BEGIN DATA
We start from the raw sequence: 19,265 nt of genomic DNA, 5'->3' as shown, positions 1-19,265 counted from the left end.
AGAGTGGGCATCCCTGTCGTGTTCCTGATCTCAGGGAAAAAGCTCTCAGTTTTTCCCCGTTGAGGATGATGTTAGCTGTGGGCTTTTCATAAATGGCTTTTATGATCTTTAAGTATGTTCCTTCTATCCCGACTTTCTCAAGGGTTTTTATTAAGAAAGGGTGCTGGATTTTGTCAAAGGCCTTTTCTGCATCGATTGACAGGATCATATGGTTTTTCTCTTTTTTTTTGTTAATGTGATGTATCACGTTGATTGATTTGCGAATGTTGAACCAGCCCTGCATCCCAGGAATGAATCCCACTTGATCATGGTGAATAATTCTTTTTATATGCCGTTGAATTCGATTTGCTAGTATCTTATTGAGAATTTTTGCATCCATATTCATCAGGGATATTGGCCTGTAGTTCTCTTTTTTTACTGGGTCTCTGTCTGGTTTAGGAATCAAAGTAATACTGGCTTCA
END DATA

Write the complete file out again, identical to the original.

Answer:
We start from the raw sequence: 19,265 nt of genomic DNA, 5'->3' as shown, positions 1-19,265 counted from the left end.
AGAGTGGGCATCCCTGTCGTGTTCCTGATCTCAGGGAAAAAGCTCTCAGTTTTTCCCCGTTGAGGATGATGTTAGCTGTGGGCTTTTCATAAATGGCTTTTATGATCTTTAAGTATGTTCCTTCTATCCCGACTTTCTCAAGGGTTTTTATTAAGAAAGGGTGCTGGATTTTGTCAAAGGCCTTTTCTGCATCGATTGACAGGATCATATGGTTTTTCTCTTTTTTTTTGTTAATGTGATGTATCACGTTGATTGATTTGCGAATGTTGAACCAGCCCTGCATCCCAGGAATGAATCCCACTTGATCATGGTGAATAATTCTTTTTATATGCCGTTGAATTCGATTTGCTAGTATCTTATTGAGAATTTTTGCATCCATATTCATCAGGGATATTGGCCTGTAGTTCTCTTTTTTTACTGGGTCTCTGTCTGGTTTAGGAATCAAAGTAATACTGGCTTCA